One partner, for example, has devised a program for prison reform, whereby inmates are treated in a more compassionate way. It’s a very detailed work and psychological plan. When it put into practice, it was hoped that violence within the prisons would decrease by 2.5 percent. In fact, there was a 100 percent drop.
We’re also developing a 10 Year Campaign for Compassionate Cities project. It started in Seattle, which affirmed the Charter declared itself a City of Compassion last April. They’re encouraging other cities worldwide to join them, gradually building up a network of compassionate cities. We hope that once this is set up, students in different cities will be able to form electronic friendships so there can be exchanges to help break down the residue of prejudice and misunderstanding.
Charter ambassadors in Pakistan, meanwhile, are making a big push to create courses in compassion in schools, colleges and universities. Pakistan may become one of the leaders of the Charter, which would be an amazing thing – and a hugely positive message to the world – given that they are on the frontline of our present problems.
I hope the book will serve as a practical guide in all these initiatives. To address the special needs of Pakistan, I’ve written a short supplement, stressing an Islamic take on the 12 steps. And in the cities project, there’s the idea that a whole city would read the book for awhile. Online discussions about the book across cultures are a possibility, too.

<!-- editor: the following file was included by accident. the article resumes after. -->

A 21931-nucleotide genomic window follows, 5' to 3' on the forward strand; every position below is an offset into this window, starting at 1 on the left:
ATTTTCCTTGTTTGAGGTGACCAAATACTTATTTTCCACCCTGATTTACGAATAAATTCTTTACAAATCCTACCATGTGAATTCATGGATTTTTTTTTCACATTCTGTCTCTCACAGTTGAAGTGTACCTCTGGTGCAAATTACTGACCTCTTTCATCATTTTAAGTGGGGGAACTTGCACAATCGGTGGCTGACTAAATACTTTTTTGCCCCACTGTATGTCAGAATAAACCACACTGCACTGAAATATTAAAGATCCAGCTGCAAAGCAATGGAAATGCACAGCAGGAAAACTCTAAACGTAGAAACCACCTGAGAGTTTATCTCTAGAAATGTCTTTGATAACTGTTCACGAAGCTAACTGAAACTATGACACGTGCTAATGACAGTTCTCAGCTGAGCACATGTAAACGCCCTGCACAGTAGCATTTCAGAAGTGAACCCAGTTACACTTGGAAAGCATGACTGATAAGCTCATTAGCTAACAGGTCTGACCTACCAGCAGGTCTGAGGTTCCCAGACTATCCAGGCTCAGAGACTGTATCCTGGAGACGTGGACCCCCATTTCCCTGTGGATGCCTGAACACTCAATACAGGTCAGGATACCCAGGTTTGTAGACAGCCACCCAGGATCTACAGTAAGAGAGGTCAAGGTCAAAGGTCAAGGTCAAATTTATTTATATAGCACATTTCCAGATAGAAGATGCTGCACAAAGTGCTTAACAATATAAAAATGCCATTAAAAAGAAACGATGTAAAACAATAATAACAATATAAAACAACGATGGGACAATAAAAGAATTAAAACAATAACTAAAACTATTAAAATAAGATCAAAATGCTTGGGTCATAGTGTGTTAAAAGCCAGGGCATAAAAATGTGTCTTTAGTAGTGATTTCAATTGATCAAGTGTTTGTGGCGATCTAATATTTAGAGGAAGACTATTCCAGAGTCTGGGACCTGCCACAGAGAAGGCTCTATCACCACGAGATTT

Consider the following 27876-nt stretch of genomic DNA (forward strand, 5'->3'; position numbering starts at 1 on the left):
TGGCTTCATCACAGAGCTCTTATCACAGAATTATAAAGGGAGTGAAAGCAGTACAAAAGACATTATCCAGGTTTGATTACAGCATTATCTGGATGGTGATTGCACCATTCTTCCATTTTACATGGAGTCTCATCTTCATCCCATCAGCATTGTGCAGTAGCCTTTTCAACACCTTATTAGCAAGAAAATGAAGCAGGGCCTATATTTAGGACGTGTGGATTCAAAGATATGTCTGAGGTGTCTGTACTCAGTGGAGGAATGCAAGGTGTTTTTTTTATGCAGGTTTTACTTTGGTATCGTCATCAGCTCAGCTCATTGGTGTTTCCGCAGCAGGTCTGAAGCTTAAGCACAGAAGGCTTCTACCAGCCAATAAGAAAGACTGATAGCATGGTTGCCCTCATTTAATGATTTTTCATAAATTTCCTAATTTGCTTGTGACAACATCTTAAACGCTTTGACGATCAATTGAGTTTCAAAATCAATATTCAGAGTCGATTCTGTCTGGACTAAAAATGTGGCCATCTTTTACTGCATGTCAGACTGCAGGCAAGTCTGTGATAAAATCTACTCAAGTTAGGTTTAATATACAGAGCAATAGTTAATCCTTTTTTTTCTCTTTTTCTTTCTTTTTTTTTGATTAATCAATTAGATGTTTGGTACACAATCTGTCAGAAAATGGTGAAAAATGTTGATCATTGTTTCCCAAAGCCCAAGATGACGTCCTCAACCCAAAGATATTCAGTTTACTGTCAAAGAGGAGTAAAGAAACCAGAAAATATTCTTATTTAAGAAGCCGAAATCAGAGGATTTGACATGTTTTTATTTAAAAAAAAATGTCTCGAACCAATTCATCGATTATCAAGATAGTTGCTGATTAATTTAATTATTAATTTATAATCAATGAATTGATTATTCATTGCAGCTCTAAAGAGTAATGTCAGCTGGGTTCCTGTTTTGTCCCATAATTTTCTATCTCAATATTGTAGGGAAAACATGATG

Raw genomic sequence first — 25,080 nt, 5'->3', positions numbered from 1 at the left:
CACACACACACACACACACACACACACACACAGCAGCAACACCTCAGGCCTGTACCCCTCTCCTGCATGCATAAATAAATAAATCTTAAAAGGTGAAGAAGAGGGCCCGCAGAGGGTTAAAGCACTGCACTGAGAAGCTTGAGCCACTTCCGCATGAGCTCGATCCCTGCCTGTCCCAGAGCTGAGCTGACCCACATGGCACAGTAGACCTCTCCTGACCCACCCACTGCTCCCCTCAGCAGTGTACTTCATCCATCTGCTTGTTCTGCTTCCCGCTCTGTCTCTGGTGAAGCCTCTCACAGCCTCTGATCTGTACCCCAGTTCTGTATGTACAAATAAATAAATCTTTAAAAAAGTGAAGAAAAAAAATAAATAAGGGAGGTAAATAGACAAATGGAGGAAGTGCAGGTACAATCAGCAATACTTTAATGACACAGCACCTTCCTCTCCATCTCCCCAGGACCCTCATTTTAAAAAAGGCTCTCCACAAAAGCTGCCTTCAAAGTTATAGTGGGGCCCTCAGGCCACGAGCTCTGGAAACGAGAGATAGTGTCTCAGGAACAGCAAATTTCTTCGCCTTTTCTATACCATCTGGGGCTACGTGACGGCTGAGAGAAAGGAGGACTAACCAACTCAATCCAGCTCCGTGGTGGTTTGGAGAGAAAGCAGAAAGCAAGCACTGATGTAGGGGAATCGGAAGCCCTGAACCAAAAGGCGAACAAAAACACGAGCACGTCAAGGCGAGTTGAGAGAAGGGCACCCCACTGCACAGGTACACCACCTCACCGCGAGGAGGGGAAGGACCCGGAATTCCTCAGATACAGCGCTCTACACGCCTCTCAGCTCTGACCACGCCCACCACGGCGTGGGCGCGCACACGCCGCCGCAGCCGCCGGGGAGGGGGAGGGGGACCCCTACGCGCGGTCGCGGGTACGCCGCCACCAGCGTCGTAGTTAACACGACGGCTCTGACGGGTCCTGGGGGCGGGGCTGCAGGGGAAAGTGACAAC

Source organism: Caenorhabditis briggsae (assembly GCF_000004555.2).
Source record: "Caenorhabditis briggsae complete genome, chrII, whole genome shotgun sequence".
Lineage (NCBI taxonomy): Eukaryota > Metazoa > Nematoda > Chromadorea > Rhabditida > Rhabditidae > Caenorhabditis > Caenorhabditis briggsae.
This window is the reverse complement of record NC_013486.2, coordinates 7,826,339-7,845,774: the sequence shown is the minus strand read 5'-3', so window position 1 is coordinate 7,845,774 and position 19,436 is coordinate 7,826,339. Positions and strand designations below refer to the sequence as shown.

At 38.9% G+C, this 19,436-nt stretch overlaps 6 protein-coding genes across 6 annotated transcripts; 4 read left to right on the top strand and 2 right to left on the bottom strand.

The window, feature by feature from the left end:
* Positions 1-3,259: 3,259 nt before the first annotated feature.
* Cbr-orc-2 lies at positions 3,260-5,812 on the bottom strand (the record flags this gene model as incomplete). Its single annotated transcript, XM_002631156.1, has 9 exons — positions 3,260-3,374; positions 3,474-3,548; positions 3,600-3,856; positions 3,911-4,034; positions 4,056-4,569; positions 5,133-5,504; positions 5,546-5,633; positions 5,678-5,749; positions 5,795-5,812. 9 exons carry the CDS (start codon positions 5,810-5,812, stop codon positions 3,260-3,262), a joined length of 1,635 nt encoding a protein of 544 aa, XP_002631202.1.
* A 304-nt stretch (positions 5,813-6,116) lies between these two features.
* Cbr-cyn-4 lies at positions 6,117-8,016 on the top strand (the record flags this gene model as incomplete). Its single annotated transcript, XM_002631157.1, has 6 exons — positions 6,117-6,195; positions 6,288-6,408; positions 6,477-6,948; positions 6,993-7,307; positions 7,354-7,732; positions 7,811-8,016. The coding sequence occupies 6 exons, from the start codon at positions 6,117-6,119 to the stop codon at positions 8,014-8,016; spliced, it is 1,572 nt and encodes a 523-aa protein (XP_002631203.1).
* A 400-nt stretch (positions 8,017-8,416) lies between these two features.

What do you think is the biggest obstacle to experiencing compassion or understanding compassion, and then more importantly, acting on it?
Oh, just superciliousness, I think – a feeling of sophisticated disdain that “This won’t work.” And secondly, a sense of defeat, that the world’s problems are of such magnitude that people feel paralyzed. Also, there’s egotism: people don’t want to put others before themselves.
We are addicted to our egotism, our likes and dislikes and prejudices, and depend upon them for our own sense of identity. When we come out with a clever and unpleasant remark about somebody else, we get a rush of self-satisfaction. Unfortunately, that hit poisons us, and it poisons the atmosphere around us.